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Today's boat builders combine centuries-old traditional skills with some of the most cutting-edge technologies of the future. It's an industry that's full of opportunity and you can be a part of it. As a boat builder you can use your skills in fields like math, drafting, electronics, woodworking and chemistry to build a lucrative and rewarding career.

You can also be involved in the exciting field of composite technology. Approximately 90% of Maine boat builders utilize composite technologies in their work today. Not only that, the skills you learn in composite technology are in high demand around the world. Today, composites are being used in the aerospace industry, in designing race cars, for body armor in the military, in surfboards and skateboards and in the building of houses that can withstand hurricane force winds.

To learn more about how you can learn the skills to be part of today's boat building industry, contact one of the organizations below. There's a world of opportunity waiting for you.
Level 2 Photo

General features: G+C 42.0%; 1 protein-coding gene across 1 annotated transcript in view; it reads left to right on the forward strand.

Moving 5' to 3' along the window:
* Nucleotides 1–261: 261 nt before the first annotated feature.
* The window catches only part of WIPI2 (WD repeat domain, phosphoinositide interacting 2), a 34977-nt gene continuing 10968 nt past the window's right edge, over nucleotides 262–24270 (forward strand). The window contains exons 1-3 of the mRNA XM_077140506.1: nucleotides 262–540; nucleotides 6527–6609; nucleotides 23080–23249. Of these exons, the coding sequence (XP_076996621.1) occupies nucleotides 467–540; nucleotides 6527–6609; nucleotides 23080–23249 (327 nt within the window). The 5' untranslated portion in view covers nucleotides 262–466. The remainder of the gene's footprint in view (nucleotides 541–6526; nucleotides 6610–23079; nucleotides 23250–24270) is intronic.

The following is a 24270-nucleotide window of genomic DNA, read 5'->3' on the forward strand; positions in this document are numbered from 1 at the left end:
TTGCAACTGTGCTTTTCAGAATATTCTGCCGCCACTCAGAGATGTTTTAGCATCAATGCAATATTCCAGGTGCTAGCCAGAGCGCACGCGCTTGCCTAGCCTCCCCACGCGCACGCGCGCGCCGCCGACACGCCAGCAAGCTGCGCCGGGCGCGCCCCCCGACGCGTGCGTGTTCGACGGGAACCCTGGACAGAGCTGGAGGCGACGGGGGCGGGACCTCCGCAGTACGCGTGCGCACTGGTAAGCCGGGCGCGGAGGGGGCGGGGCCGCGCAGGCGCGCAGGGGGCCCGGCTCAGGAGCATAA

Level 2
Level 2 jobs require some previous experience or training
  • Equipment Operator
  • Composite Technician
  • CNC Machinist
  • Carpenter/Joiner/Shipwright
  • Electronics Technician
  • Facilities Manager
  • Parts Manager
  • Marine Electrician
  • Marine Systems Technician
  • HVAC Technician
  • Mechanic (Gas & Diesel)
  • Welder/Fabricator/Machinist
  • Propeller Specialist
  • Rigger
  • Outboard Technician
  • Marine or Composite Finisher
Men Working Equipment Operator
Different marine facilities use different types of equipment such as marine hoists, forklifts, trucks, trailers, and cranes. Equipment operators should be trained and certified. Operators are responsible for tasks such as, but not limited to: pulling boats from dry storage and putting them in the water, hauling boats in and out of the water and moving them for service.

Composite Technician
Composite Technicians are specialists that understand the use and application of fiber reinforced laminates. Technicians are responsible for overseeing the construction of parts and the operation of fabrication processes and in some cases can be called upon to repair laminates.

CNC Machinist